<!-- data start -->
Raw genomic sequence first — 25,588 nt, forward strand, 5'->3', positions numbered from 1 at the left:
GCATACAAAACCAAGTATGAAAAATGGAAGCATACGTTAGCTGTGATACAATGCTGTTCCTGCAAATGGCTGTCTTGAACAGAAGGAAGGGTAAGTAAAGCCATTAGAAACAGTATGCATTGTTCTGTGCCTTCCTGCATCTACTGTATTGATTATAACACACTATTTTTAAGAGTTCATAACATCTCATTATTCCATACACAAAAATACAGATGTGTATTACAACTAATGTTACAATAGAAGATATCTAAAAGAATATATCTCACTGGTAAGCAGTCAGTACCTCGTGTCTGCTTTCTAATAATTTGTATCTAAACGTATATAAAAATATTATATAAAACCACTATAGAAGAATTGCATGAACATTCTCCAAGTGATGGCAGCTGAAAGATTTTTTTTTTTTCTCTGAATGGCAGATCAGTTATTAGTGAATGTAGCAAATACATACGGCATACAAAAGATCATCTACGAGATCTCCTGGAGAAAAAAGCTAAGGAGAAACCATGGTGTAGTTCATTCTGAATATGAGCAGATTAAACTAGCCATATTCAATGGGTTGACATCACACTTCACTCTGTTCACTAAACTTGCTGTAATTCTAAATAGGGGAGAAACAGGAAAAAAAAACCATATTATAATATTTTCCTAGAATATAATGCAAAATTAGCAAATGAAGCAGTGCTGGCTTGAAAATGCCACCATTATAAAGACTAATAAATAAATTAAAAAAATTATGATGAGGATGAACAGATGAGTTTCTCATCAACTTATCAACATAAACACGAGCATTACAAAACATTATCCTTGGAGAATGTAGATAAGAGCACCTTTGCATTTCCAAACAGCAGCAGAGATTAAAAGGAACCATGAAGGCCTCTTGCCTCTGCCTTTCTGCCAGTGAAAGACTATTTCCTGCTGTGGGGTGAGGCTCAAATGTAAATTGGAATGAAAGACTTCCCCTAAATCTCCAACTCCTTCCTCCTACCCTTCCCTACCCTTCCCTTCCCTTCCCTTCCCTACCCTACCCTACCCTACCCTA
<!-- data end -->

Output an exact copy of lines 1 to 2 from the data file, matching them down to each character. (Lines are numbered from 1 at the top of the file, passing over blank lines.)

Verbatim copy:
Raw genomic sequence first — 25,588 nt, forward strand, 5'->3', positions numbered from 1 at the left:
GCATACAAAACCAAGTATGAAAAATGGAAGCATACGTTAGCTGTGATACAATGCTGTTCCTGCAAATGGCTGTCTTGAACAGAAGGAAGGGTAAGTAAAGCCATTAGAAACAGTATGCATTGTTCTGTGCCTTCCTGCATCTACTGTATTGATTATAACACACTATTTTTAAGAGTTCATAACATCTCATTATTCCATACACAAAAATACAGATGTGTATTACAACTAATGTTACAATAGAAGATATCTAAAAGAATATATCTCACTGGTAAGCAGTCAGTACCTCGTGTCTGCTTTCTAATAATTTGTATCTAAACGTATATAAAAATATTATATAAAACCACTATAGAAGAATTGCATGAACATTCTCCAAGTGATGGCAGCTGAAAGATTTTTTTTTTTTCTCTGAATGGCAGATCAGTTATTAGTGAATGTAGCAAATACATACGGCATACAAAAGATCATCTACGAGATCTCCTGGAGAAAAAAGCTAAGGAGAAACCATGGTGTAGTTCATTCTGAATATGAGCAGATTAAACTAGCCATATTCAATGGGTTGACATCACACTTCACTCTGTTCACTAAACTTGCTGTAATTCTAAATAGGGGAGAAACAGGAAAAAAAAACCATATTATAATATTTTCCTAGAATATAATGCAAAATTAGCAAATGAAGCAGTGCTGGCTTGAAAATGCCACCATTATAAAGACTAATAAATAAATTAAAAAAATTATGATGAGGATGAACAGATGAGTTTCTCATCAACTTATCAACATAAACACGAGCATTACAAAACATTATCCTTGGAGAATGTAGATAAGAGCACCTTTGCATTTCCAAACAGCAGCAGAGATTAAAAGGAACCATGAAGGCCTCTTGCCTCTGCCTTTCTGCCAGTGAAAGACTATTTCCTGCTGTGGGGTGAGGCTCAAATGTAAATTGGAATGAAAGACTTCCCCTAAATCTCCAACTCCTTCCTCCTACCCTTCCCTACCCTTCCCTTCCCTTCCCTTCCCTACCCTACCCTACCCTACCCTA